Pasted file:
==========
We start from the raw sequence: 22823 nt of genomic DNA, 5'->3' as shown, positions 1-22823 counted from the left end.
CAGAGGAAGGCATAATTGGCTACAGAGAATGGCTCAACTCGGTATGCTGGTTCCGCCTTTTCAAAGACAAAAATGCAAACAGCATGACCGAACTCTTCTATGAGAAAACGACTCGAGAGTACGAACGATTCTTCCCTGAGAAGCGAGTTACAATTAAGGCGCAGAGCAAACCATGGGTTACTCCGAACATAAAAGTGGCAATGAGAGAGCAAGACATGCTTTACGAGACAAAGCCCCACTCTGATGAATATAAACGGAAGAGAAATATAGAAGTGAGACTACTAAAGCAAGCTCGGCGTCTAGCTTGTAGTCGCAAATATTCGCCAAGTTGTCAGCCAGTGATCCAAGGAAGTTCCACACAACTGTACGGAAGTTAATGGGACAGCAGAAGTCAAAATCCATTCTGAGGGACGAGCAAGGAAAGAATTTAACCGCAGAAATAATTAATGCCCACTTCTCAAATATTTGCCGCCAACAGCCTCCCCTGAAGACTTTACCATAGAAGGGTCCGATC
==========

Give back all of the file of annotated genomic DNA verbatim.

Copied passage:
We start from the raw sequence: 22823 nt of genomic DNA, 5'->3' as shown, positions 1-22823 counted from the left end.
CAGAGGAAGGCATAATTGGCTACAGAGAATGGCTCAACTCGGTATGCTGGTTCCGCCTTTTCAAAGACAAAAATGCAAACAGCATGACCGAACTCTTCTATGAGAAAACGACTCGAGAGTACGAACGATTCTTCCCTGAGAAGCGAGTTACAATTAAGGCGCAGAGCAAACCATGGGTTACTCCGAACATAAAAGTGGCAATGAGAGAGCAAGACATGCTTTACGAGACAAAGCCCCACTCTGATGAATATAAACGGAAGAGAAATATAGAAGTGAGACTACTAAAGCAAGCTCGGCGTCTAGCTTGTAGTCGCAAATATTCGCCAAGTTGTCAGCCAGTGATCCAAGGAAGTTCCACACAACTGTACGGAAGTTAATGGGACAGCAGAAGTCAAAATCCATTCTGAGGGACGAGCAAGGAAAGAATTTAACCGCAGAAATAATTAATGCCCACTTCTCAAATATTTGCCGCCAACAGCCTCCCCTGAAGACTTTACCATAGAAGGGTCCGATC